Temple-Gayley-Sill Traverse

On the ridge between Tample and Gayley.  Photo by Dale Apgar.

On the ridge between Tample and Gayley.  Photo by Dale Apgar.

In August of 2011, Dale and I climbed the Sun Ribbon Arete on Temple Crag.  We intended to continue along the ridge and complete the Temple-Gayley-Sill traverse that day, but we hit the summit of Temple way too late to entertain the traverse.

Two years later, we decided to try again, this time starting the route with the easier and faster Venusian Blind.  We hit the start of the route at about 7am and topped out much earlier, soloing and simul-climbing the entire route.  Venusian was fun and involved quite a bit of 3rd and 4th class climbing in a gully that brought us to the ridge and fun climbing on good rock.  The traverse to Gayley didn't look too tough, but we quickly discovered that navigating the dips and rises along the ridge line was more time-consuming than we'd planned.  At one point, we hit the summit of an intermediate rise and decided that we needed to down-climb and traverse underneath to climber's left.  We eventually made it to the base of Gayley proper and found a way to the summit with only a little bit of simul-climbing.

While we'd been ahead of schedule at the summit of Temple, we were definitely behind our planned schedule by the time we hit Gayley.  We'd even discussed descending from the ridge before Gayley and picking our way down the scree to the South.  Our main reason for having turnaround times was that our descent from Sill would involve crossing a glacier, which we were worried would be hard and slippery after dark—we had not brought crampons and had one ice axe between us to keep things light.

We descended Gayley to Glacier Notch and were both headed for the descent (even looking for the best way down) when we were both thinking the same thing and stopped to stare each other down.  Sill stood just above us.  We were so close.  We still had 2+ hours of daylight.  It was decided pretty quickly that we should do it, but that it was going to hurt.  My altitude headache was pretty strong at this point, having come from sea level two days before. This also meant that we'd be descending in the dark and risking a skating rink on the glacier.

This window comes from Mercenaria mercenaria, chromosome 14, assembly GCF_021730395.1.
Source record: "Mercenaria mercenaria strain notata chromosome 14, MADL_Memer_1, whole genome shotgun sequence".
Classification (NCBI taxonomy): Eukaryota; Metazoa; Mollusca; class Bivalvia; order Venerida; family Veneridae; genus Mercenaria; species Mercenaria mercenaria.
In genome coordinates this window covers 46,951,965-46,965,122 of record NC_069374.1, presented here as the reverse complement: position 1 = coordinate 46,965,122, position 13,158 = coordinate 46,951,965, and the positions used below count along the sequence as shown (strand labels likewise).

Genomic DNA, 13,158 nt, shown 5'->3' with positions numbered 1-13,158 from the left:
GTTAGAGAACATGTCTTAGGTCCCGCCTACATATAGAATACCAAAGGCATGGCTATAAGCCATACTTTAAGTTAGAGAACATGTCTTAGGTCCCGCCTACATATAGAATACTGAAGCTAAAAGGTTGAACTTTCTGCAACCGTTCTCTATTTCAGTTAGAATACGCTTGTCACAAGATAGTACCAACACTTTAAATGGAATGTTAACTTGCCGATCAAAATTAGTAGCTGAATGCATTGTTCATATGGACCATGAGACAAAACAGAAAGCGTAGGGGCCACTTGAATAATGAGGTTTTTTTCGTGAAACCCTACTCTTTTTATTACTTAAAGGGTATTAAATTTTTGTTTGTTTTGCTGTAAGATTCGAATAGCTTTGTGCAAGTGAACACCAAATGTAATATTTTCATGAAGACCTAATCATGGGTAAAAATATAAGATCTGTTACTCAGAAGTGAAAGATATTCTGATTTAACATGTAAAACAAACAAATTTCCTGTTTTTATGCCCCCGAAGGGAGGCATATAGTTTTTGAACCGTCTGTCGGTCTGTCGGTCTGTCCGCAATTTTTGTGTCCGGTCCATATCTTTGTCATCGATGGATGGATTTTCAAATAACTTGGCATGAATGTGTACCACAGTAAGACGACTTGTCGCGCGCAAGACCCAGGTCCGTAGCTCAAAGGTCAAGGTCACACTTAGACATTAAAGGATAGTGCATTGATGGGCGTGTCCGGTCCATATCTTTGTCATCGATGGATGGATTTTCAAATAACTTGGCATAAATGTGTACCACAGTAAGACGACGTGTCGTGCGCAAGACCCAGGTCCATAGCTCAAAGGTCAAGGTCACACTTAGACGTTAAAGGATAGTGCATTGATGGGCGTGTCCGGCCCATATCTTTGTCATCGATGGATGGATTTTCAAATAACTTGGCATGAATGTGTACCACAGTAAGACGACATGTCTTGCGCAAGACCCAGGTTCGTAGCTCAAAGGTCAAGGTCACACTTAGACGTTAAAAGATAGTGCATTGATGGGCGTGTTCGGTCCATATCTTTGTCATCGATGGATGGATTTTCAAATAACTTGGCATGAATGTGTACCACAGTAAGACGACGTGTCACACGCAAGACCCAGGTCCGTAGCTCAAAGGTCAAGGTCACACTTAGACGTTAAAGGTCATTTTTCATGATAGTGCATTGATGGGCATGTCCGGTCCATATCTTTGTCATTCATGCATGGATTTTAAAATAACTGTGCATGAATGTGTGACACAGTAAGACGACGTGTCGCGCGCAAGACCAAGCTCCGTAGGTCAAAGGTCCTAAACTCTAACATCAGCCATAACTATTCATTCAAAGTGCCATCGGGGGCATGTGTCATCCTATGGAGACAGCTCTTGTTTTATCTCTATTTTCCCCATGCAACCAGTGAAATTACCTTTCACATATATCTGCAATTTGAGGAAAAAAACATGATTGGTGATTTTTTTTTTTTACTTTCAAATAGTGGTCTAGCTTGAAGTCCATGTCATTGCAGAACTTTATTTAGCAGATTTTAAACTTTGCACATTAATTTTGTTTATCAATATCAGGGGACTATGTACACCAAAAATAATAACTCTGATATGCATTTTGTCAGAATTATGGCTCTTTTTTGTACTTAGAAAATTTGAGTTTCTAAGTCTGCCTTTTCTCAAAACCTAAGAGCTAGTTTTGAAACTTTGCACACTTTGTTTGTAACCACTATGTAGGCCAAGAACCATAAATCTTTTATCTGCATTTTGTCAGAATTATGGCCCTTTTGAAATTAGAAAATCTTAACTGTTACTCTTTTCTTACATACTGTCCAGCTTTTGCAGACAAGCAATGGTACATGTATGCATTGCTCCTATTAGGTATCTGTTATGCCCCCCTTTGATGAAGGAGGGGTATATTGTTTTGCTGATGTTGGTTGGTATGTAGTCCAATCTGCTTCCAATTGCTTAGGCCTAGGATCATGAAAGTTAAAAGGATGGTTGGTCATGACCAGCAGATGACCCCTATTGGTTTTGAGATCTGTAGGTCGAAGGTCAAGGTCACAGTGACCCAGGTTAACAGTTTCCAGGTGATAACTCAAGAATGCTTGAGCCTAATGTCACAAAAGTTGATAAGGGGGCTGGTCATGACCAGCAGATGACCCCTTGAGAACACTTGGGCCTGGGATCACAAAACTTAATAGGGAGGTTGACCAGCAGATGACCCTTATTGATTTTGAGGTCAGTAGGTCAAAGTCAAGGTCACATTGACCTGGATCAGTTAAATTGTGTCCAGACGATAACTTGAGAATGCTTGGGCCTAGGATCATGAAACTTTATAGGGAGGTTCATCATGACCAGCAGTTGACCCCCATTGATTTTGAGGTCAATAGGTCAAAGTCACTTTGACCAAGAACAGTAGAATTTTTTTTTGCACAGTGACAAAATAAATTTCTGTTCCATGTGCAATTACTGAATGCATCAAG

Enjoying the last rays of sunshine before heading down the glacier

Enjoying the last rays of sunshine before heading down the glacier

We headed briskly for the Swiss Arete, traversing 3rd class, then ascending 4th class territory to get to the route.  I paced myself, knowing that going too hard would result in nausea from the AMS, but we still moved quickly.  We simul-climbed the route and had some awesome moments on perfect granite with a colorful sky despite cold hands.  We topped out, quickly high-fived and signed the summit register, then descended the L-shaped couloir, which was mostly devoid of snow, but still had a few treacherous patches in places.

From Glacier Notch, we headed down to the glacier, which was not quite as treacherous as we thought it might be, but was still challenging.  Darkness fell just as we navigated past the last few crevasses and jumped onto exceptionally loose scree on our way to Gayley Camp.  It was pitch black and the scree included enough large boulders that we would often lose sight of each other despite only being 30 feet apart and having headlamps on.  Reaching Gayley Camp was the moment when we could relax, knowing that the hike out was long, but without true objective hazards.

My altitude headache and nausea had been bad enough since Gayley that I hadn't tried to eat anything since then, so I was hurting at this point.  Dale broke out the whiskey, which we've learned can help make a descent float by.  I unfortunately had to turn it down.

The hike out felt exceptionally long, but went without incident.  We finished up about 22 hours after we'd started and were back in Mammoth by about 3am.  Without an alarm, I slept until 3pm the next day.  This had been my biggest car-to-car day yet.